APOD (Astronomy Picture of the Day) is a NASA ran website featuring the best of the best images from professionals and amateurs alike chosen from thousands of submissions weekly to highlight the absolute wonder and fascination with the heavens. Getting your image featured as an APOD is the “holy grail” for amateur astronomers and really tells everyone in the community that you are “legit” and you have arrived on the scene.

Human nature has, of course, reared it’s ugly head in this hobby like any other and recently an image and video featured as the APOD on Jan 22nd, 2016 has sparked a great deal of controversy among the people who know these things as it seems to be clearly manipulated and faked, or at the very least, processed far beyond what is acceptable in the community as a real image.

The drive and decisions by the author are in question and one has to wonder, have we gotten this self absorbed and forgotten what this hobby is really about so much that we will now simply concoct some fantastic image in order to get more exposure as a featured APOD.? Are the quality controls so lax or has the hobby gotten so refined that even the people over at APOD could be duped by such an obviously “photoshopped” image?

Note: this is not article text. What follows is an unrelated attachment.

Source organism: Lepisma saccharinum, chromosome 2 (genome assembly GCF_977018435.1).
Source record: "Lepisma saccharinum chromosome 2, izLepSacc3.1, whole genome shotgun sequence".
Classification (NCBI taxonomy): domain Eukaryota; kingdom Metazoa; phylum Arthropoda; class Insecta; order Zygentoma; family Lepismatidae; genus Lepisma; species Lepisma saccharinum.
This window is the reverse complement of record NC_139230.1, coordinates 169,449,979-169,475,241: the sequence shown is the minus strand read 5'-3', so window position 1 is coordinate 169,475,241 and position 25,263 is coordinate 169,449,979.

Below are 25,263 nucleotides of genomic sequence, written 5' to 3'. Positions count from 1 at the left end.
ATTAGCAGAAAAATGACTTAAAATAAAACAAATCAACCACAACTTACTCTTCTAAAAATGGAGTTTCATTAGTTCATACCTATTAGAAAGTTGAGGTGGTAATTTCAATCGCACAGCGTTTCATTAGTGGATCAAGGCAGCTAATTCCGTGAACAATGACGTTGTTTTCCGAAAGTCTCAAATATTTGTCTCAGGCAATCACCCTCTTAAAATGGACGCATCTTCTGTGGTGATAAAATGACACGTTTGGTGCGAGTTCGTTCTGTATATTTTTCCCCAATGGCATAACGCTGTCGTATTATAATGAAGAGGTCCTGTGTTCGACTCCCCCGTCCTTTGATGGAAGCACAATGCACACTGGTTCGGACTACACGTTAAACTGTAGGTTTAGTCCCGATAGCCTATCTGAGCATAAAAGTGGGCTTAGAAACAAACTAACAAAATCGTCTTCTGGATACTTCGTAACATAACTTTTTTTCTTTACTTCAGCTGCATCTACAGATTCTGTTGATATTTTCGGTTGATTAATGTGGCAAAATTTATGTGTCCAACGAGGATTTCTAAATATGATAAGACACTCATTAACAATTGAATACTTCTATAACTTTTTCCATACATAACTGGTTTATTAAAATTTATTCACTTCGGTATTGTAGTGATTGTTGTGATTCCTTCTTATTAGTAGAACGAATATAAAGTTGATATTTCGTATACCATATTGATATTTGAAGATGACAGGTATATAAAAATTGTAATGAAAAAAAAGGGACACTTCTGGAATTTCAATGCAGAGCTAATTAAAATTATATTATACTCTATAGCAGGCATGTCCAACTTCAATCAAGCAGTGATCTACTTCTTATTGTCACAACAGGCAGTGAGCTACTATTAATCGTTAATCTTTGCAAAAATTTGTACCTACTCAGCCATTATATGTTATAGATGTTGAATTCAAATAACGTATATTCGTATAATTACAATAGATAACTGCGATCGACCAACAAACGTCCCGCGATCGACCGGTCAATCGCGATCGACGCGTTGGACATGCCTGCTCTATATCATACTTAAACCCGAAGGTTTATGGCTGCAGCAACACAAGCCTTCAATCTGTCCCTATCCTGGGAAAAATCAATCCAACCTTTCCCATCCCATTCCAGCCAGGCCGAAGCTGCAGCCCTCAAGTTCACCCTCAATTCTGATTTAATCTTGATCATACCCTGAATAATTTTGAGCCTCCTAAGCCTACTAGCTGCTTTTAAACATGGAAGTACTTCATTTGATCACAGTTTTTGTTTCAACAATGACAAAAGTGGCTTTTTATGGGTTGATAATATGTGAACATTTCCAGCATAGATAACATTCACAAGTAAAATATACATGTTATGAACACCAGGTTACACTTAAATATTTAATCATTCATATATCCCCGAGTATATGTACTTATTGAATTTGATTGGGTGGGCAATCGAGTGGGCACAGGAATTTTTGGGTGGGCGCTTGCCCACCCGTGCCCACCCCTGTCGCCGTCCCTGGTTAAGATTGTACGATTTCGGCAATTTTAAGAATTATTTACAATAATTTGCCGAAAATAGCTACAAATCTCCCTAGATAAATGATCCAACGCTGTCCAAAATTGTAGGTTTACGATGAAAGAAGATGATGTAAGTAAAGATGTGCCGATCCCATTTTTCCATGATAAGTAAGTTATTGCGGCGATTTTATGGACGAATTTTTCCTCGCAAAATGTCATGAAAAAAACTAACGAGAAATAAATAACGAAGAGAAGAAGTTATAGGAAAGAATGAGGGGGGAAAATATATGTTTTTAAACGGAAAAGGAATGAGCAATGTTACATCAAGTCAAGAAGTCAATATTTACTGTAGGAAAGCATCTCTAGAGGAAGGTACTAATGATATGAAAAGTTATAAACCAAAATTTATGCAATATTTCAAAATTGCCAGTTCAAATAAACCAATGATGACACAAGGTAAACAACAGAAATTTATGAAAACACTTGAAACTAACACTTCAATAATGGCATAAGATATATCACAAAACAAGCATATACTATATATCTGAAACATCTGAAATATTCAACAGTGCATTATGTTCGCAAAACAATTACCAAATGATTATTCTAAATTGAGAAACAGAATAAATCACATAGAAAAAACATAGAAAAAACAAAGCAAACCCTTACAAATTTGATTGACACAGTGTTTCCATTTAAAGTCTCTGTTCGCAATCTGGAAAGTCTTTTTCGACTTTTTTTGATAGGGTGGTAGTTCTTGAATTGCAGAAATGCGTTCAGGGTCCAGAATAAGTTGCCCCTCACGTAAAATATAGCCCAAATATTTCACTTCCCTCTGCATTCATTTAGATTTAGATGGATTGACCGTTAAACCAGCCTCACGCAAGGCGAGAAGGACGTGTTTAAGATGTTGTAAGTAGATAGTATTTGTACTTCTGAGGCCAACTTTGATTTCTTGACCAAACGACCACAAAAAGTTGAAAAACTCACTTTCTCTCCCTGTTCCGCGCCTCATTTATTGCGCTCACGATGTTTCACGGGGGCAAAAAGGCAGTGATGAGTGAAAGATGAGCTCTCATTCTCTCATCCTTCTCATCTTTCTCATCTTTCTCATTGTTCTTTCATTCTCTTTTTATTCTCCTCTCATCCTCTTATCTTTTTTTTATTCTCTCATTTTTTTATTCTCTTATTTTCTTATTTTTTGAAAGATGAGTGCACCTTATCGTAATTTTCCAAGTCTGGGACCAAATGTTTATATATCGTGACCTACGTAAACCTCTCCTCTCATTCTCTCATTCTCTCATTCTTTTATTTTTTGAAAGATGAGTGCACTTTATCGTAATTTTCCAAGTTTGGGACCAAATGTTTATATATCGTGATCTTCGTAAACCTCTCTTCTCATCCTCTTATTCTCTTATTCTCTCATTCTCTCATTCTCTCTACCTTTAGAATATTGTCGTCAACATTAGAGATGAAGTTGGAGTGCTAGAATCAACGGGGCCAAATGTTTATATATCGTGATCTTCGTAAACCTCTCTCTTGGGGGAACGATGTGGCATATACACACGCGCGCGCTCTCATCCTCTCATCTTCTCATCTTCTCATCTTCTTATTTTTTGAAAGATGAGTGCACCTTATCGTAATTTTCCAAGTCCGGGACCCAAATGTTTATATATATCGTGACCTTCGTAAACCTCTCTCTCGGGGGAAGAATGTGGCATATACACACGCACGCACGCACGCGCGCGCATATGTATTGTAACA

A little background; The International Space Station is an orbiting science platform that makes a complete rotation around the Earth approximately every 90 minutes. It is a large and very picturesque satellite that gives ample opportunity for viewing and imaging from Earthbound telescopes, cameras and eyeballs. The satellite routinely crosses in front of the Sun, Moon, Planets and other celestial objects creating an opportunity to film a beautiful movie showing the ISS and the object in the same image. These events are called “transits” and are predicted with exact accuracy by a fantastically functional website at Calsky.com and in many astronomy software packages like Stellarium, etc.

Anyone on Earth can simply type in their location and get a complete list of every time the ISS, or any other satellite, will cross their field of view or transit an object in their sky.

Catching these “ISS transits” has been a very competitive endeavor, which has addicted many an amateur astronomer. The frustration involved can be overwhelming but the payback from successfully capturing these events is enormous and has created an extreme desire to be the one who gets the best transit image.

I myself gained a lot of popularity and cemented my position as an astronomy lecturer mainly due to the organizer of NEAF at the time, Alan Traino, noticing one of my ISS solar transits on Facebook in 2009. After publishing that image freely on the internet, my popularity increased by 1000% overnight and the next thing I knew, people were requesting me to come to their events to talk about my Solar Astronomy Outreach program -The Charlie Bates Solar Astronomy Project- and actually asking ME to come lecture on solar imaging. The power of capturing the ISS transit is clear in the community.